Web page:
Why does a System.Boolean take 4 bytes? It just stores one state, either true or false, which could be stored in less space than 4 bytes.


A bool is actually only 1 byte, but alignment may cause 4 bytes to be used on a 32-bit platform, or even 8 bytes on a 64-bit platform. For example, the Nullable<bool> (aka bool?) type uses a full 32 or 64 bits—depending on platform—even though it's comprised of just two bools. EDIT: As pointed out by Jon Skeet, padding for alignment isn't always present. As an example, an array of Nullable<bool>s takes only 2 bytes per object instead of 4 or 8.

But even 8 bits to represent a bool can be considered wasteful if you have many of them to store. For this reason, if you create a type that has many bools as members, (or uses many Nullable<> types), and users of your class might create many instances of it, you might consider using a BitVector32 instead. The framework itself uses this technique to reduce the memory footprint of many of the Windows Forms controls, for instance.

  • 3
    Even Nullable<bool> will only use up two bytes in some cases - for instance if you've got an array of them. – Jon Skeet Nov 17 '08 at 6:26
  • Yes, you're right. I would have expected it to align array indices for performance's sake, but it doesn't seem to. – P Daddy Nov 17 '08 at 7:32
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    +1, you answer is so good other users are stealing it. – Will Mar 21 '12 at 14:39
  • This is an artifact of the C standard library and compiler. Most compilers on 32-bits and 64-bits platforms where memory is not really an issue optimize for performance, not code size. Bools are not packed by the compiler into bitfields, unless done explicitly in a struct. This is to keep adequate performance when passing pointers, otherwise you not only have to dereference but also mask on every access. – Drunken Code Monkey Jun 23 '16 at 5:14

Because it's fast.

A 32-bit processor typically works with 32-bit values. Working with smaller values involves longer instructions, or extra logic.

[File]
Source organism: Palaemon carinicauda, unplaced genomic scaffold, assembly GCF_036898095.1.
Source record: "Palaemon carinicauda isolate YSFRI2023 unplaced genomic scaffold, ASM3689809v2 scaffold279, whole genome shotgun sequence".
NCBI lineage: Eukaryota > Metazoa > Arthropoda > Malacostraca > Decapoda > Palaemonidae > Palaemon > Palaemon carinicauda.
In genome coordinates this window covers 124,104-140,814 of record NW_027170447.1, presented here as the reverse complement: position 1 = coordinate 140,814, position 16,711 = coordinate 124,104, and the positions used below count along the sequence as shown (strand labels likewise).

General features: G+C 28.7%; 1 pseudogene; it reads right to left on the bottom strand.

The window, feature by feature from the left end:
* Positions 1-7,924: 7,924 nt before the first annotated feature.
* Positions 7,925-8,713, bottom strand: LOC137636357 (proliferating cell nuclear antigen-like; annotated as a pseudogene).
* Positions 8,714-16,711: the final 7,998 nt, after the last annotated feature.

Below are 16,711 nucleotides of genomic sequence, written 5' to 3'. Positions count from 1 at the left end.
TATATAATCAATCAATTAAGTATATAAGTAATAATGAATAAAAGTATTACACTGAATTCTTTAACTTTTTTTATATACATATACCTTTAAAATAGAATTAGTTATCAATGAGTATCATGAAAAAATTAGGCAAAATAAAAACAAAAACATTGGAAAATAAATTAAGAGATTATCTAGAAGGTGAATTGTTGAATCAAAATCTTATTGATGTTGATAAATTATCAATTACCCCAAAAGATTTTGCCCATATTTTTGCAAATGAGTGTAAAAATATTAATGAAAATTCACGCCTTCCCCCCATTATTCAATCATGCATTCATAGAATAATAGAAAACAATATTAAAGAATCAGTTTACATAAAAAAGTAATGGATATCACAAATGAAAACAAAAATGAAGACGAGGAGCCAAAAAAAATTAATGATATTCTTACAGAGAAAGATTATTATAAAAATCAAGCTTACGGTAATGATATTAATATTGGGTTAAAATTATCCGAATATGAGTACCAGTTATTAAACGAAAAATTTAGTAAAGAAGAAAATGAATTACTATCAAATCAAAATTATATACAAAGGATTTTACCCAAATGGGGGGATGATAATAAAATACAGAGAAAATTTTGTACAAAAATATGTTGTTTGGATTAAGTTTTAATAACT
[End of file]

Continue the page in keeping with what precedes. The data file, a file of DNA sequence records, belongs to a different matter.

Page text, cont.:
The first result on a Google search for System.Boolean size told me that it's to do with memory alignment. It's faster to push around a four-byte Int32 than it is to work with individual bytes/bits.

  • Nice touch with the URL :) – Tom Nov 17 '08 at 8:57
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    Today's first Google answer is this question. Since questions are archived, please add also the specific link in the future. – Blaisorblade Oct 18 '11 at 13:05
  • Only reason I did not google search is it was reffering me to same stackoverflow page ;) – Sun Jun 21 '16 at 1:42

I think it's only for performance, 32 bit values are much more efficient to manipulate.


Where'd you get that? System.Boolean takes only 1 byte.

Just try:

Console.WriteLine( sizeof( System.Boolean ).ToString() );
  • Check the size after the type has been marshaled: Console.Write(System.Runtime.InteropServices.Marshal.SizeOf(new System.Boolean())); – CMS Nov 17 '08 at 5:06
  • Which is what you shouldn't do. Most of the unmanaged API's use int for BOOL values, Marhsal.SizeOf() tells you size of an unmanaged type. – arul Nov 17 '08 at 5:10
  • Marshalling a bool is slighly more complicated than that. I did a blog post on this subject which covers the various sizes: blogs.msdn.com/jaredpar/archive/2008/10/14/… – JaredPar Nov 17 '08 at 6:42
  • I used the GC.GetTotalMemory to check it... my post was too long to fit here in the replies but I added it as a response to this question for anyone who is interested. – John Feb 14 '14 at 16:45

I used the following code to create a couple arrays and test them. float?[100000] uses twice as much memory as float[100000]. This is because the bool that accompanies the float in the float? case gets aligned to 32 bits (at least on my machine ;-) )

long startMem = 0, stopMem = 0;
DateTime startTime = DateTime.Now;
private void StartMemoryUsage()
    startMem = GC.GetTotalMemory(true);
    startTime = DateTime.Now;
private void StopMemoryUsage()
    stopMem = GC.GetTotalMemory(true);

    Console.WriteLine("---> {0} sec.  Using {1} KB.", (DateTime.Now - startTime).TotalSeconds, ((stopMem - startMem) / 1000).ToString());

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